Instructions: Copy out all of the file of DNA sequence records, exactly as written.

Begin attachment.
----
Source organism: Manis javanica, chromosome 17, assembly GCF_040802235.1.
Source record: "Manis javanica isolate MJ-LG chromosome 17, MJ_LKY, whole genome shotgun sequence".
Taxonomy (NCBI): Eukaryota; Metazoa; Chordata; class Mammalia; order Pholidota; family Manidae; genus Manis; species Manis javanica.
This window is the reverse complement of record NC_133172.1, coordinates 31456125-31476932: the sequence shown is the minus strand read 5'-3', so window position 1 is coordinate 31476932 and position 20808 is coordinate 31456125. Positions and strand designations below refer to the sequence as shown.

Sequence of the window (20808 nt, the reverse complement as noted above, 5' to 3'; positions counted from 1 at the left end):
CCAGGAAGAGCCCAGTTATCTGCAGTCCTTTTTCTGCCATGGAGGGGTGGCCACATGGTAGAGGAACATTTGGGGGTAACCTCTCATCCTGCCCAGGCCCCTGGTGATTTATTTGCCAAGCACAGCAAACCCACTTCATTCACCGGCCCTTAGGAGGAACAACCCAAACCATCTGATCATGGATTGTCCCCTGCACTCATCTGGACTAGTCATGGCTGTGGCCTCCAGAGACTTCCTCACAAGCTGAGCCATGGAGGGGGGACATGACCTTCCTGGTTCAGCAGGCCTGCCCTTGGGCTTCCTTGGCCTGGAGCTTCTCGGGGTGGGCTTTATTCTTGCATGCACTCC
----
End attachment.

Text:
Source organism: Manis javanica, chromosome 17, assembly GCF_040802235.1.
Source record: "Manis javanica isolate MJ-LG chromosome 17, MJ_LKY, whole genome shotgun sequence".
Taxonomy (NCBI): Eukaryota; Metazoa; Chordata; class Mammalia; order Pholidota; family Manidae; genus Manis; species Manis javanica.
This window is the reverse complement of record NC_133172.1, coordinates 31456125-31476932: the sequence shown is the minus strand read 5'-3', so window position 1 is coordinate 31476932 and position 20808 is coordinate 31456125. Positions and strand designations below refer to the sequence as shown.

Sequence of the window (20808 nt, the reverse complement as noted above, 5' to 3'; positions counted from 1 at the left end):
CCAGGAAGAGCCCAGTTATCTGCAGTCCTTTTTCTGCCATGGAGGGGTGGCCACATGGTAGAGGAACATTTGGGGGTAACCTCTCATCCTGCCCAGGCCCCTGGTGATTTATTTGCCAAGCACAGCAAACCCACTTCATTCACCGGCCCTTAGGAGGAACAACCCAAACCATCTGATCATGGATTGTCCCCTGCACTCATCTGGACTAGTCATGGCTGTGGCCTCCAGAGACTTCCTCACAAGCTGAGCCATGGAGGGGGGACATGACCTTCCTGGTTCAGCAGGCCTGCCCTTGGGCTTCCTTGGCCTGGAGCTTCTCGGGGTGGGCTTTATTCTTGCATGCACTCC